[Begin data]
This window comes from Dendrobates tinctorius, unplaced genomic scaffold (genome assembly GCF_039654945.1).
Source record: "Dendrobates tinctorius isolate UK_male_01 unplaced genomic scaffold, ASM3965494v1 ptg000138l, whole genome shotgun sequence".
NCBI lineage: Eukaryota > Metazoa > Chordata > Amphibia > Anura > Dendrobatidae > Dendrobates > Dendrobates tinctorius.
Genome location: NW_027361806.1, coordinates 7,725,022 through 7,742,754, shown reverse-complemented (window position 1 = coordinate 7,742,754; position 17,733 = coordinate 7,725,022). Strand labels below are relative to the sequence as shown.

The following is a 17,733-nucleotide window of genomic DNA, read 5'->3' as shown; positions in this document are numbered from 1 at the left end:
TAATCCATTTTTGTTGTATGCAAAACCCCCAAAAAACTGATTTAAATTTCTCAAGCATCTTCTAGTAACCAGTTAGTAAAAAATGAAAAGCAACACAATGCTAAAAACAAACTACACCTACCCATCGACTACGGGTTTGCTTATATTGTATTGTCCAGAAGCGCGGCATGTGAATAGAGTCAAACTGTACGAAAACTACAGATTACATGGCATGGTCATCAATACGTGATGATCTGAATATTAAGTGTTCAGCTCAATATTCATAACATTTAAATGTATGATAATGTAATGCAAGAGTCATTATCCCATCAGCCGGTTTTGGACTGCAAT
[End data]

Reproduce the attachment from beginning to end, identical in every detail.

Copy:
This window comes from Dendrobates tinctorius, unplaced genomic scaffold (genome assembly GCF_039654945.1).
Source record: "Dendrobates tinctorius isolate UK_male_01 unplaced genomic scaffold, ASM3965494v1 ptg000138l, whole genome shotgun sequence".
NCBI lineage: Eukaryota > Metazoa > Chordata > Amphibia > Anura > Dendrobatidae > Dendrobates > Dendrobates tinctorius.
Genome location: NW_027361806.1, coordinates 7,725,022 through 7,742,754, shown reverse-complemented (window position 1 = coordinate 7,742,754; position 17,733 = coordinate 7,725,022). Strand labels below are relative to the sequence as shown.

The following is a 17,733-nucleotide window of genomic DNA, read 5'->3' as shown; positions in this document are numbered from 1 at the left end:
TAATCCATTTTTGTTGTATGCAAAACCCCCAAAAAACTGATTTAAATTTCTCAAGCATCTTCTAGTAACCAGTTAGTAAAAAATGAAAAGCAACACAATGCTAAAAACAAACTACACCTACCCATCGACTACGGGTTTGCTTATATTGTATTGTCCAGAAGCGCGGCATGTGAATAGAGTCAAACTGTACGAAAACTACAGATTACATGGCATGGTCATCAATACGTGATGATCTGAATATTAAGTGTTCAGCTCAATATTCATAACATTTAAATGTATGATAATGTAATGCAAGAGTCATTATCCCATCAGCCGGTTTTGGACTGCAAT